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Astro Bob: Crystal blue confusion

How snowflakes in a clear, blue sky created a confounding halo.

Snow crystal oval halo Jan 15 2022
A peculiar halo arcs partway around the sun around 9 a.m. on Saturday, Jan. 15. Its cause made me scratch my head.
Contributed / Bob King
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Saturday morning (Jan. 15) I stepped outside in the cold sunshine and admired the snowy fluff that had accumulated on the deck. Temperatures were in the single digits overnight and the air absolutely still, allowing multitudes of the feathery dendrites to gently lodge between each other's spines. When I positioned my eye just right, I could catch the specular (mirror-like) flash of sunlight from individual flakes. The effect was intense, with single snowflakes blazing like miniature suns from the soft heaps.

Snowflake in sunshine Jan 15 2022
A snowflake that reflects sunlight like a tiny mirror stands out against the masses of flakes surrounding it.
Contributed / Bob King

Snow, swept up by a gentle breeze, occasionally fell from the cloudless sky. Then I noticed something weird. A small, oval halo ringed the sun. I've seen halos before but not one like this. The most common type is a big circle called the 22° halo because it has a radius of 22° — about two fists. Ice crystals in high-elevation cirrostratus clouds bend or refract sunlight at a 22° angle to create this relatively common yet very beautiful sight.

Halo and sun pillar pane
(Left) Ice crystals in high clouds create familiar 22° halos around the sun and moon. The "star" to the left of the moon in this photo is Jupiter. Sunlight reflecting from six-sided, plate-shaped ice crystals floating in the air make sun pillars (right).
Contributed / Bob King

There are also ice pillars , which appear near sunrise and sunset. A pillar looks like a beam or column of light standing over the low sun. It's caused by the collective glints of countless plate-shaped ice crystals hovering in the air with their flat sides parallel to the ground. The icy plates mimic tiny mirrors like the specular snowflake pictured in the photo.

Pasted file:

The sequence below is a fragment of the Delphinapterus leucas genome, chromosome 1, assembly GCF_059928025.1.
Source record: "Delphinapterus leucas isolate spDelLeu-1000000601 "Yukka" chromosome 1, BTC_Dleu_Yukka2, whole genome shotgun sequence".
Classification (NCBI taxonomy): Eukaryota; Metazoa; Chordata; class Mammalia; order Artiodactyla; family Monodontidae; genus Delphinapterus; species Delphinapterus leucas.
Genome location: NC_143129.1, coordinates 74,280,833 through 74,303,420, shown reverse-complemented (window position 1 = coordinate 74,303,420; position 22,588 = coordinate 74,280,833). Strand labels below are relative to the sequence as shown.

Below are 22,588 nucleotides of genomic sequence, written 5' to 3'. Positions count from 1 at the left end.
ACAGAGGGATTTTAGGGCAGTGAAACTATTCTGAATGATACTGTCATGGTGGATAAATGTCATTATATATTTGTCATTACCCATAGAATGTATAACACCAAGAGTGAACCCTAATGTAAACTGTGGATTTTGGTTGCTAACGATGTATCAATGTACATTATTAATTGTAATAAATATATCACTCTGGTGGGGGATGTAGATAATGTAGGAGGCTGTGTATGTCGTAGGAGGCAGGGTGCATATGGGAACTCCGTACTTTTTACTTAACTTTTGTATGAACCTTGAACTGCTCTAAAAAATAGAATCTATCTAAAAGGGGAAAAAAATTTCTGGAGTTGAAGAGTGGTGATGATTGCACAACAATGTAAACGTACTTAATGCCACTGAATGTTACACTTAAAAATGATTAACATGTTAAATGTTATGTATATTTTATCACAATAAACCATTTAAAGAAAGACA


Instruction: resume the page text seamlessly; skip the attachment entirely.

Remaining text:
Snow crystal oval halo Jan 15 2022
Neither changing my position or snow blowing across the scene altered the oval's appearance.<br/>
Contributed / Bob King

But this was different. First off, it appeared in a clear, blue sky. Second, it was shaped like a hoop, not a circle. I saw it on three occasions over 15 minutes for about a minute each time. So I snapped on a telephoto lens, racked the focus in and out and discovered the source, which you've probably already guessed by now. It was the selfsame, airy-light snowflakes I'd been photographing up close but plucked and lofted by the breeze. Somehow, I don't know how, they reflected or refracted sunlight to create the odd bow, one I'd never seen before.

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Snow crystal oval halo Jan 15 2022 blowing snow detail
Throughout the halo's appearance, the dust-like snow drifted through the air. I used a telephoto lens during a "good blow" to better show the flakes.
Contributed / Bob King

There's a small possibility it's the enlarged shadow of the tree projected onto airborne snow drifting in the foreground. But when I moved around, the oval remained the same shape and at the same height. Nor did freshly-blown snow from the trees in the foreground alter its appearance.

I'm curious if you've ever seen something similar and might be able to help me out. That's one reason I wanted to share this with you. The second is to tell you that you never know when nature will change your plans. I sat down more than an hour late to breakfast, hungrier and happier than ever.

Read more from Astro Bob
The forecast held true, with a very dark moon during totality. The likely culprit? Volcanic dust.

"Astro" Bob King is a freelance writer for the Duluth News Tribune.

Related Topics: SCIENCE AND NATURE
"Astro" Bob King is a freelance writer and retired photographer for the Duluth News Tribune.
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